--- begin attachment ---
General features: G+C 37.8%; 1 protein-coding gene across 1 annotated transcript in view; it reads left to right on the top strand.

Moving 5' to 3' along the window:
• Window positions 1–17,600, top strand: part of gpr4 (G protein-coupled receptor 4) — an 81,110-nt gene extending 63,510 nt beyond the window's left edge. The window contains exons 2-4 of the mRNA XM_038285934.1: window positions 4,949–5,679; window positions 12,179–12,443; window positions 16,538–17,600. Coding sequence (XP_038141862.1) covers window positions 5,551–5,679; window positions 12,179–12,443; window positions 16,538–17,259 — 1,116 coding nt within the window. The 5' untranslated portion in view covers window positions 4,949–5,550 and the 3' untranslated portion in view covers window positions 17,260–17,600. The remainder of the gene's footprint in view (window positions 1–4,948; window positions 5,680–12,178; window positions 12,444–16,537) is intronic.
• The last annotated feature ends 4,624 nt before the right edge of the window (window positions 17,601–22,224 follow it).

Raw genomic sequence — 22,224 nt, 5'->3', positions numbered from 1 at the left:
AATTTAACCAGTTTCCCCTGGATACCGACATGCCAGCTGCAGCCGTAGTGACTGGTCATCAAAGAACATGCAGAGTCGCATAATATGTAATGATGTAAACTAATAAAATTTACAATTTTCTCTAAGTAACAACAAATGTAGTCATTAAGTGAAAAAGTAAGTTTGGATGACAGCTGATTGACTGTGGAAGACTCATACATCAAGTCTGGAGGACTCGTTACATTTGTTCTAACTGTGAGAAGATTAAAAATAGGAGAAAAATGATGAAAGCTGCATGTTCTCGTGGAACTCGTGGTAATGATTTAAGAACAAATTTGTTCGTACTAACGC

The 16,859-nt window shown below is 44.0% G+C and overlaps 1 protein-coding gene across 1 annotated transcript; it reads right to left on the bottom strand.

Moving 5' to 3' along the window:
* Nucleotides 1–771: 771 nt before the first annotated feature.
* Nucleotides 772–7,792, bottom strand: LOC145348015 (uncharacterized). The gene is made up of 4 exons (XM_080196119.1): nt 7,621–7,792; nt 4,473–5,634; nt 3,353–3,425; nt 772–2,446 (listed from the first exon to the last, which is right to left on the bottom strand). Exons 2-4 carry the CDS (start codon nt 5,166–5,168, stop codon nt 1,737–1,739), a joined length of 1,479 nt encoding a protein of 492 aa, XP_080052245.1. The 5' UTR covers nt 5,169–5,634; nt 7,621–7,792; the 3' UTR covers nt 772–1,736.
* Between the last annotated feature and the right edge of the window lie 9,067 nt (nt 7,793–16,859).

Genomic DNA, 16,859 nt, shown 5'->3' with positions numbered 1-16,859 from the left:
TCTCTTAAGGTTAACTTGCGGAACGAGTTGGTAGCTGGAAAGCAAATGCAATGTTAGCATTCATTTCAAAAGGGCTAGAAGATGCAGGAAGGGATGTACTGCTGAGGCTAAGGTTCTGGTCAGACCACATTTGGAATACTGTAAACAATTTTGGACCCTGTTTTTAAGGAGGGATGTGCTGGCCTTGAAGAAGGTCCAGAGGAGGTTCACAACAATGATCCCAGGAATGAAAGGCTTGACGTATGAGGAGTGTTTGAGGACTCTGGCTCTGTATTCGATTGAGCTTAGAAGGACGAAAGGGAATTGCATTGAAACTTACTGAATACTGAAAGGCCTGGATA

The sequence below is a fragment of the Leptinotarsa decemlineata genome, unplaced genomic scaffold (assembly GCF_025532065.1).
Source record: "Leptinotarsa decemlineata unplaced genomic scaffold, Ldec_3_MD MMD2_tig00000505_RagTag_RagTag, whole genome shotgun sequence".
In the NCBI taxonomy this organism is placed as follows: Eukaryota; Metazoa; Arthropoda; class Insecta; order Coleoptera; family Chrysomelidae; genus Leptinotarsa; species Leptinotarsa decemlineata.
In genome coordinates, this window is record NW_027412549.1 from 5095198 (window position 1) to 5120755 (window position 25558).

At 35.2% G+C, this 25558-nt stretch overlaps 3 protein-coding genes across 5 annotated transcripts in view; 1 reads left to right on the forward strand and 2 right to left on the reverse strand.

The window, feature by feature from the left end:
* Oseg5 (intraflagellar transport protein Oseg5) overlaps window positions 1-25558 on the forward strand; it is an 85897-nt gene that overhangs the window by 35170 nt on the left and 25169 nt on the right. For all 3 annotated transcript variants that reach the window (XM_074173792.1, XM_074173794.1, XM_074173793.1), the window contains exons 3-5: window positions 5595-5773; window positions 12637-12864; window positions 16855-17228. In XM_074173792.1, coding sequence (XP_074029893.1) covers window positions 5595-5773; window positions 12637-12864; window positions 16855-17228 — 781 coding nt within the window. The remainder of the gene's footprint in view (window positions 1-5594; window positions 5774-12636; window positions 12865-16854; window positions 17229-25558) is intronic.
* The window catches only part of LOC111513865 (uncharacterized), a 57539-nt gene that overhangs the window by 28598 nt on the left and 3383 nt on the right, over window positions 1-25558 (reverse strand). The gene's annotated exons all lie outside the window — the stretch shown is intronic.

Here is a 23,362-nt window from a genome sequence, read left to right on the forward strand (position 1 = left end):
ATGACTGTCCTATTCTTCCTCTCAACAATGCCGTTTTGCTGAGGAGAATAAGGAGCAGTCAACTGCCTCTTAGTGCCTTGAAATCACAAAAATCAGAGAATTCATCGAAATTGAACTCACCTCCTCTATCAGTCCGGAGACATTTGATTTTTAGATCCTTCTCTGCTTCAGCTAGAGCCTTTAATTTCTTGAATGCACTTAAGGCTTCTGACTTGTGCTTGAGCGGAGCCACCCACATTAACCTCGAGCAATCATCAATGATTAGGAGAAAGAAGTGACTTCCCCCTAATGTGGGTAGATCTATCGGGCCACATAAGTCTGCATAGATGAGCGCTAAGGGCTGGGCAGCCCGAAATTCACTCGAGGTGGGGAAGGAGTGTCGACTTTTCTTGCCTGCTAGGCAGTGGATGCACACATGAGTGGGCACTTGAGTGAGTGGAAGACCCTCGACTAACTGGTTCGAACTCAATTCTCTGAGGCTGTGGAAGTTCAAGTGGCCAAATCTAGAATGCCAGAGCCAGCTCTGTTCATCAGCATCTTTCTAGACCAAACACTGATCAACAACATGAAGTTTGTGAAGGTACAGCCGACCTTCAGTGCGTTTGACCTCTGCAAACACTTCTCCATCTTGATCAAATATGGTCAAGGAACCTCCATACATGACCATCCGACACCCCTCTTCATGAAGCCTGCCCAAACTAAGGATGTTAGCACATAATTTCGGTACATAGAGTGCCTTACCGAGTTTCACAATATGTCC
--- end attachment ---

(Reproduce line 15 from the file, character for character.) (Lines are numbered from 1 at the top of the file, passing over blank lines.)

Source record: "Leptinotarsa decemlineata unplaced genomic scaffold, Ldec_3_MD MMD2_tig00000505_RagTag_RagTag, whole genome shotgun sequence".